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5 Steps to Start a Philanthropic Effort

I was recently working on the budget for a festival organization and it hit me. The income projections for the next year vary depending on factors that are not in our control. Beverage sales, merchandise sales, and entry fees are all dependent upon the marketing of the events, weather, and interest of attendees. Sponsorships can grow, but that also can be variable depending upon the economy and the goals and objectives of certain companies.
Other nonprofits use such income streams as supplementary items and rely upon traditional development and philanthropic efforts – supporting the mission of the organization through donations. This is different than a membership – membership programs benefit the individual. Philanthropic programs benefit society as a whole.
Many festival organizations do not have such philanthropic efforts and it might be a way to build more sustainable dollars and help support the administrative side of the organization. But, how does an organization begin? Below are five steps to start the philanthropic effort.

1. Engage your fans.

The fan or audience base is a great place to start to ask for donations. They know the festival and can appreciate the work that is done each year. In order to build up to asking for donations, the audience needs to be engaged through such means as email blasts and social media outlets. The more they know about the organization and the festival, the better.

2. Determine why you want to raise money.

Audiences today want to know specific goals and objectives. What is the community benefit of the festival and your organization? How does it improve the community? This is not the economic benefit to the city – it is measurable goals and objectives of a program that the festival implements to improve the community. This outreach can include programs in education, youth, safety , environment, history, or arts and culture. People want to solve problems and will give knowing that the money is being used for those efforts.

3. Set infrastructure.

It is great to receive a donation, but what do you do when you receive it? Can you legally accept the gifts – do you have a separate 501-c(3) foundation if you are not one? Do you have software to track gifts? Do you have thank you processes in place? Do you have a database of names, addresses, phone numbers, and emails? Can you accept online gifts? How and by what methods?

This step takes time and thought and money to build the infrastructure so that you can create the program. Without a solid foundation to start, the philanthropic effort will be difficult to manage and maintain. And that can be worst – obtaining gifts and not properly thanking or acknowledging the gift, and not communicating with the donors on how the gift was spent. Take the time and develop a philanthropic giving plan and its associated communications strategy.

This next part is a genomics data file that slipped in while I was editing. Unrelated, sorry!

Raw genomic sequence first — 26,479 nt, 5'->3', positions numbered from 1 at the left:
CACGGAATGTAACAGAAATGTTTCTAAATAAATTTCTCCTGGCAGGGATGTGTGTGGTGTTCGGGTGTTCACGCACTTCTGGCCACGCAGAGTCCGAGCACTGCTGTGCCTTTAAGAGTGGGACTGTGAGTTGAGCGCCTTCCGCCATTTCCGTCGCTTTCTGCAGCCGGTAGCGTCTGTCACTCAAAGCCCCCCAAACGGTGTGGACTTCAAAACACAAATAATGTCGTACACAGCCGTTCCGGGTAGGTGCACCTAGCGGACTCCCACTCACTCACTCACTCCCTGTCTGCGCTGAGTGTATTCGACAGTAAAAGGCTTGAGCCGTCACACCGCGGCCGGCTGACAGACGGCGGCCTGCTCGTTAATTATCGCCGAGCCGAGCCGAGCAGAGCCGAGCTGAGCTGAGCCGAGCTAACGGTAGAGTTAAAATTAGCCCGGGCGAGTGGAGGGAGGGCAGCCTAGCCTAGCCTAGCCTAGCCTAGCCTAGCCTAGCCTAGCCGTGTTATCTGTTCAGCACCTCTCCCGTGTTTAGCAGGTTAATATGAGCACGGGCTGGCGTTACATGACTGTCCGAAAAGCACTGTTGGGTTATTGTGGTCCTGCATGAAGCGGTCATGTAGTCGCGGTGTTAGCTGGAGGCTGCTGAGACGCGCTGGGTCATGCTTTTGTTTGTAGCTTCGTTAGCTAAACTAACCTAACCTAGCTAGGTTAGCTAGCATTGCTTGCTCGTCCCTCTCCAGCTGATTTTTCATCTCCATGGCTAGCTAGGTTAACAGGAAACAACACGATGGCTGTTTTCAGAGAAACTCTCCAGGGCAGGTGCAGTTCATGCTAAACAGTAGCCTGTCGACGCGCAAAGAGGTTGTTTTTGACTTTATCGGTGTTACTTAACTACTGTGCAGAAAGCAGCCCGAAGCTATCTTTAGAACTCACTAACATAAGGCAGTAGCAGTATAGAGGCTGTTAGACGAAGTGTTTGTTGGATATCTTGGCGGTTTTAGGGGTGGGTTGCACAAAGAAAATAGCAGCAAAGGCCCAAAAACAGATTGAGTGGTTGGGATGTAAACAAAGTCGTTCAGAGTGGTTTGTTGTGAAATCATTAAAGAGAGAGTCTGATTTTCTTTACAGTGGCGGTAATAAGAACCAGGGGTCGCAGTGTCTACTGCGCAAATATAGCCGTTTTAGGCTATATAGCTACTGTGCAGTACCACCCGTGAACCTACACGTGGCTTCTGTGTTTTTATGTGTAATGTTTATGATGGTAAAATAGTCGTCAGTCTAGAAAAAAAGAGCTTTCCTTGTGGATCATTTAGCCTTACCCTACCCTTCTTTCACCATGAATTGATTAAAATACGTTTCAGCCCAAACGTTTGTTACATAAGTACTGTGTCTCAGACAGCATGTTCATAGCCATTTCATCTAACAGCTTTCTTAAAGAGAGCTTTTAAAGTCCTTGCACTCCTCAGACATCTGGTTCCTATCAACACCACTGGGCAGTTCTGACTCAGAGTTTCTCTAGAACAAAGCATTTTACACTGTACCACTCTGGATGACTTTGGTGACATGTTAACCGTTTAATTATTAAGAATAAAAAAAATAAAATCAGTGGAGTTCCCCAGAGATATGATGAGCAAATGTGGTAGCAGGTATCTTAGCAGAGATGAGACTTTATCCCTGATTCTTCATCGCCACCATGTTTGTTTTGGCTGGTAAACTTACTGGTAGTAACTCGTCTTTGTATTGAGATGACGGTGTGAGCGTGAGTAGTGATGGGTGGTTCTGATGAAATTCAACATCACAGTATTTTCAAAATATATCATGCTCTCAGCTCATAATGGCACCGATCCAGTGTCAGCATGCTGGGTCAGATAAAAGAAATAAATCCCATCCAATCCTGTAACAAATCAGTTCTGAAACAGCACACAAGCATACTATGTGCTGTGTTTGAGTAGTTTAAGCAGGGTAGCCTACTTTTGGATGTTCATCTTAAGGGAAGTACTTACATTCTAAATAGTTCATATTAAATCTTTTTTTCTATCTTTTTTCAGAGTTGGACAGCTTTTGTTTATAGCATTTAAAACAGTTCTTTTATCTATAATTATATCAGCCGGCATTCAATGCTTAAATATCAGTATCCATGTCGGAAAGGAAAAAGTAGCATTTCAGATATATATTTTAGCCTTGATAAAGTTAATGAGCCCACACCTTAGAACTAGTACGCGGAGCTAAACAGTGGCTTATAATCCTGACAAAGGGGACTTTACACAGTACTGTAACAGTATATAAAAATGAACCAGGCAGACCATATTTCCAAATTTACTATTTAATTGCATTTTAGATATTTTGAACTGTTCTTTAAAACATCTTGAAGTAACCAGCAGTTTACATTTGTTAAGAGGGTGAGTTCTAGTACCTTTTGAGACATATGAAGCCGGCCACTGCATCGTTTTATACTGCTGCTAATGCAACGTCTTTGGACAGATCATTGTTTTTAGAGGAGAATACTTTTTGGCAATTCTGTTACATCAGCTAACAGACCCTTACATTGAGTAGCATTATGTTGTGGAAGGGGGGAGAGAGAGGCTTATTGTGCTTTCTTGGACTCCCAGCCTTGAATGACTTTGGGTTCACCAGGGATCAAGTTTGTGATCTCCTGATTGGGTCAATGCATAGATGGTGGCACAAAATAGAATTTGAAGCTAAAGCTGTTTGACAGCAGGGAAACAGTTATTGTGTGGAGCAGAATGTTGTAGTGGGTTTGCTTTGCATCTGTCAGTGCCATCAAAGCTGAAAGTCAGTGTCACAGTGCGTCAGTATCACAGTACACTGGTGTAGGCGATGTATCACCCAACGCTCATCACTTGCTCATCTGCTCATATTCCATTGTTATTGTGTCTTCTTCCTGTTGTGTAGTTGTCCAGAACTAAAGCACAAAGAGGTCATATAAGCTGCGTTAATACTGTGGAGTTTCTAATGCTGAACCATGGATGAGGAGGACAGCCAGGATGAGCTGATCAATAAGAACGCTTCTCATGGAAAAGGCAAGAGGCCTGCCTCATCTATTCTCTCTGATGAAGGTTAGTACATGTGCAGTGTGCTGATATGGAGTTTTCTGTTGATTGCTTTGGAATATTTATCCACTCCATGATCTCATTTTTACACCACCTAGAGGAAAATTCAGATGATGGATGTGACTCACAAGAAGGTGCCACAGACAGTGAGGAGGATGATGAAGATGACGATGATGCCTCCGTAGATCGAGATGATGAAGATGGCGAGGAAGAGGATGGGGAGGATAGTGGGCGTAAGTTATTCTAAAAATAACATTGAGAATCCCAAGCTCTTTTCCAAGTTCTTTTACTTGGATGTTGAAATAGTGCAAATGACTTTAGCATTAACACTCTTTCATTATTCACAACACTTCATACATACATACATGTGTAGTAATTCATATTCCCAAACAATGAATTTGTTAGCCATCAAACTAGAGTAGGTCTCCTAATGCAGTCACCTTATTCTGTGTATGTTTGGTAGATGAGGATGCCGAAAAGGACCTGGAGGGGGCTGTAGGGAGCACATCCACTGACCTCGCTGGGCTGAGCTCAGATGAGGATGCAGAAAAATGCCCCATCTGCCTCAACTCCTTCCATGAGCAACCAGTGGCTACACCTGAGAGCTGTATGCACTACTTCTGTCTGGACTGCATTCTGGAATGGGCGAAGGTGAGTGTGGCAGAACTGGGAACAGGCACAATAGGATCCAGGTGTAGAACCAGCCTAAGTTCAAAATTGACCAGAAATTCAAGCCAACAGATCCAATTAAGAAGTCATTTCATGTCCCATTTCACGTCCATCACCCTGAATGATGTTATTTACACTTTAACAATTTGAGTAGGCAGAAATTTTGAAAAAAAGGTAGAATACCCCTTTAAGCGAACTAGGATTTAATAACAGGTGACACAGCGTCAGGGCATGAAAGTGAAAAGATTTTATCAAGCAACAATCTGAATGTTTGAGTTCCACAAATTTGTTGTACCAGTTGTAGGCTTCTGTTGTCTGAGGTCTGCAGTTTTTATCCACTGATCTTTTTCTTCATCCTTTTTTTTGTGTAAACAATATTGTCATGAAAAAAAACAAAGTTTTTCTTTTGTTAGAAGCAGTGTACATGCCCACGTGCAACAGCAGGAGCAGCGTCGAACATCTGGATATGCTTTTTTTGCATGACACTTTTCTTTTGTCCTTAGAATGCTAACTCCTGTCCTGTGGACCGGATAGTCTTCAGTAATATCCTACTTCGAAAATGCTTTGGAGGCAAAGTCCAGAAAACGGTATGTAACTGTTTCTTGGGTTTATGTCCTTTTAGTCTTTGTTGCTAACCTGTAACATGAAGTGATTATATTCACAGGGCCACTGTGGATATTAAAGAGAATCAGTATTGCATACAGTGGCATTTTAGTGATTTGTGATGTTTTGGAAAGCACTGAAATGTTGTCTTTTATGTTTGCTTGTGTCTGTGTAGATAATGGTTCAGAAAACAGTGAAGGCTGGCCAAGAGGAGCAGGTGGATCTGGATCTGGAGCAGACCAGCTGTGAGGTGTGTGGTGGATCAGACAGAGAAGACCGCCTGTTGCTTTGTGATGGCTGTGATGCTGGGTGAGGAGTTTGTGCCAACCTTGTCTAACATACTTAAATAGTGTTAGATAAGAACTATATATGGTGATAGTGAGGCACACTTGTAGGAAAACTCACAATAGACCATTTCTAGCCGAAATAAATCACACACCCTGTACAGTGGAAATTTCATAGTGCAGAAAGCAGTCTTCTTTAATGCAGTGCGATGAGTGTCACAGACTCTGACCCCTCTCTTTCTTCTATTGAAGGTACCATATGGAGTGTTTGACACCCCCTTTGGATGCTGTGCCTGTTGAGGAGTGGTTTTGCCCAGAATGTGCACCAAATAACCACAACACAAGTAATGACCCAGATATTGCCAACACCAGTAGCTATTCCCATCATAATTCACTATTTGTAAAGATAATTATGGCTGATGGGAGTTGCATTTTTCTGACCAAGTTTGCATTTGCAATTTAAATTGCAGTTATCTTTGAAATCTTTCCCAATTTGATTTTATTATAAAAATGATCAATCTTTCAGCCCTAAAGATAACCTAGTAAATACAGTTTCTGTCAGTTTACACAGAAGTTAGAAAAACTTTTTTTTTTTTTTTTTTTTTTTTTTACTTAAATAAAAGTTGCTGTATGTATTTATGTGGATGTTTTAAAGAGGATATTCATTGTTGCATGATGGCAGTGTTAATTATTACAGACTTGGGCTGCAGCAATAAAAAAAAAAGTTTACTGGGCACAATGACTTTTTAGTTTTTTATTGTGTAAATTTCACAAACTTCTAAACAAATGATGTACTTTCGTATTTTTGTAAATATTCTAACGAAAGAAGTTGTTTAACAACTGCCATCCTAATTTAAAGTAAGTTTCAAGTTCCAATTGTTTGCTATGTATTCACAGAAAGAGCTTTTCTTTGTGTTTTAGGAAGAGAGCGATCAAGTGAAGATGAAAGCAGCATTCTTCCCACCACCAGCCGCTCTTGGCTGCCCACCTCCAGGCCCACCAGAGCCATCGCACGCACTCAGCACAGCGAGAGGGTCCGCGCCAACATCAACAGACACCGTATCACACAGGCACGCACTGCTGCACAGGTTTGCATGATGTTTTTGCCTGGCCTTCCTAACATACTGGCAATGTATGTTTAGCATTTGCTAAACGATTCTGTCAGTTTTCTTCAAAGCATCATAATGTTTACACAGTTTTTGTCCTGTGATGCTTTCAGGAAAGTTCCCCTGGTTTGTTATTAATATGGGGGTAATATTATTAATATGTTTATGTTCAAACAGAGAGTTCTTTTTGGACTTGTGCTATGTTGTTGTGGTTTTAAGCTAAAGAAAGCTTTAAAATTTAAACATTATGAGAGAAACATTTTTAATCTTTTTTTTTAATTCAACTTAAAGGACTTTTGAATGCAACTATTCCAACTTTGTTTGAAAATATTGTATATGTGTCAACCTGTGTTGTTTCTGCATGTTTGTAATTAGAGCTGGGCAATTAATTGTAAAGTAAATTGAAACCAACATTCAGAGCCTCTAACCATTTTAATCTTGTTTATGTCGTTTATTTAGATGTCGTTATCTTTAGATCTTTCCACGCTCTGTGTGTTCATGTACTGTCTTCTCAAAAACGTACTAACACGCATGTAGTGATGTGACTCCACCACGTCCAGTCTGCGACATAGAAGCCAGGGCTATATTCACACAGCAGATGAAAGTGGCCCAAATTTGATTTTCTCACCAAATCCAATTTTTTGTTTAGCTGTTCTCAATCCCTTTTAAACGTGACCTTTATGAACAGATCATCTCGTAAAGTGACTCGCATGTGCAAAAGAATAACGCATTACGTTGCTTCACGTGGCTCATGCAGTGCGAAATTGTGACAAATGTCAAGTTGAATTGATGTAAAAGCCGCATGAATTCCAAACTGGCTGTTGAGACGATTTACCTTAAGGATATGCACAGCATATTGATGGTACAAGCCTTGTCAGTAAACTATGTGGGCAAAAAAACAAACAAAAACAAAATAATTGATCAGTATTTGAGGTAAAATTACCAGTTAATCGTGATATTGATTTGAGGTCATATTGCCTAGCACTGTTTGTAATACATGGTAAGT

4. Set gift acceptance policies.

This can be listed as part of infrastructure, but it is listed separately because it is important. Before accepting gifts, you need to know what type of gift you will accept. Is it cash, checks, or stock? What about planned gifts? The type of gift matters. Some individual want to donate a certain asset in-kind, such as a house or art. One organization I worked with accepted a boat for the first time and as soon as it hit the water, it sank – not the best donation.

5. Get the board involved.

The board should be involved from the beginning – setting the strategy, developing the program areas, and approving the policies and budget to build the philanthropy effort. More importantly, the board needs to be involved and help build the donor listings by providing names and opening doors for you to meet potential donors. The board also needs to be the first group to give to the organization. The community will ask “If the board does not support the organization financially, why should we?” A valid question that has no good answer. Strive to obtain 100% participation by the board.

With these five steps, an organization is ready. But, there is one other important step that should be taken into consideration and really is one that was there the whole time.

6. Ask

Each of the above steps are complete. The infrastructure and programs are set, potential donors are identified, the board has given. Now what? Go and ask for donations. You do not get what you do not ask for. It is important to market the programs and reasons for support and then continually ask. Develop a year-round communications effort to reach out to the donor base with information on program results and asks for the gift.

Building a philanthropic effort requires a plan and the time to build that plan, but can reap rewards for your festival and organization for many years to come. It is one area that is not dependent on factors that might be out of your control like weather. You control your destiny through the implementation and marketing of your philanthropic programs. Like everything else, there are various areas that are interconnected, meaning that all boats rise with the tide. Most importantly, one needs a good foundation (such as a root system for a fig tree) in place.

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